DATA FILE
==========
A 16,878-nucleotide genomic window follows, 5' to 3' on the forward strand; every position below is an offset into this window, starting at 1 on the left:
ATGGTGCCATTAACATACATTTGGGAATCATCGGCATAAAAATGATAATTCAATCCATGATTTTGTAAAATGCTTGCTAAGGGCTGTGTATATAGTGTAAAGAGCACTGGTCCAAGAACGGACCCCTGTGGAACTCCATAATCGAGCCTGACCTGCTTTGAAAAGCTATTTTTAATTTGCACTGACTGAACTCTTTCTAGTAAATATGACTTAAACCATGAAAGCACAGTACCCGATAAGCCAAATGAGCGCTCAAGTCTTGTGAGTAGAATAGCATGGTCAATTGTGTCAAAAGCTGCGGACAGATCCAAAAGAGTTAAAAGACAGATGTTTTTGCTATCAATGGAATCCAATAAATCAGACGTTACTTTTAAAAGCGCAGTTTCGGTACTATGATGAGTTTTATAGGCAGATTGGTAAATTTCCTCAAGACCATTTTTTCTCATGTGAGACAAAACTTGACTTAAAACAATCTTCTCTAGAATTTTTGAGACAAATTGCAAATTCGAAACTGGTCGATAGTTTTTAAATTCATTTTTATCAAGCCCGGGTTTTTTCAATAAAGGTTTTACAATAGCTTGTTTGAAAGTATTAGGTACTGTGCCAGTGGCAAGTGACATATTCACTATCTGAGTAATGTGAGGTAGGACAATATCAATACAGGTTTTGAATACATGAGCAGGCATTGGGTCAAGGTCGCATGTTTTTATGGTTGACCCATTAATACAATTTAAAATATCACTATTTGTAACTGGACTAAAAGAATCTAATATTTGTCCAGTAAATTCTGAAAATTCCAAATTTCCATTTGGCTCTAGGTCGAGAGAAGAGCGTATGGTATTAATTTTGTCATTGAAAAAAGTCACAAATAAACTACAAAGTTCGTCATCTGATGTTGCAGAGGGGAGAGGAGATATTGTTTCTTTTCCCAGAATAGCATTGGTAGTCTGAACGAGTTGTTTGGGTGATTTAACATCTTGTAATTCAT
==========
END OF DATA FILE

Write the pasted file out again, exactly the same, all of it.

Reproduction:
A 16,878-nucleotide genomic window follows, 5' to 3' on the forward strand; every position below is an offset into this window, starting at 1 on the left:
ATGGTGCCATTAACATACATTTGGGAATCATCGGCATAAAAATGATAATTCAATCCATGATTTTGTAAAATGCTTGCTAAGGGCTGTGTATATAGTGTAAAGAGCACTGGTCCAAGAACGGACCCCTGTGGAACTCCATAATCGAGCCTGACCTGCTTTGAAAAGCTATTTTTAATTTGCACTGACTGAACTCTTTCTAGTAAATATGACTTAAACCATGAAAGCACAGTACCCGATAAGCCAAATGAGCGCTCAAGTCTTGTGAGTAGAATAGCATGGTCAATTGTGTCAAAAGCTGCGGACAGATCCAAAAGAGTTAAAAGACAGATGTTTTTGCTATCAATGGAATCCAATAAATCAGACGTTACTTTTAAAAGCGCAGTTTCGGTACTATGATGAGTTTTATAGGCAGATTGGTAAATTTCCTCAAGACCATTTTTTCTCATGTGAGACAAAACTTGACTTAAAACAATCTTCTCTAGAATTTTTGAGACAAATTGCAAATTCGAAACTGGTCGATAGTTTTTAAATTCATTTTTATCAAGCCCGGGTTTTTTCAATAAAGGTTTTACAATAGCTTGTTTGAAAGTATTAGGTACTGTGCCAGTGGCAAGTGACATATTCACTATCTGAGTAATGTGAGGTAGGACAATATCAATACAGGTTTTGAATACATGAGCAGGCATTGGGTCAAGGTCGCATGTTTTTATGGTTGACCCATTAATACAATTTAAAATATCACTATTTGTAACTGGACTAAAAGAATCTAATATTTGTCCAGTAAATTCTGAAAATTCCAAATTTCCATTTGGCTCTAGGTCGAGAGAAGAGCGTATGGTATTAATTTTGTCATTGAAAAAAGTCACAAATAAACTACAAAGTTCGTCATCTGATGTTGCAGAGGGGAGAGGAGATATTGTTTCTTTTCCCAGAATAGCATTGGTAGTCTGAACGAGTTGTTTGGGTGATTTAACATCTTGTAATTCAT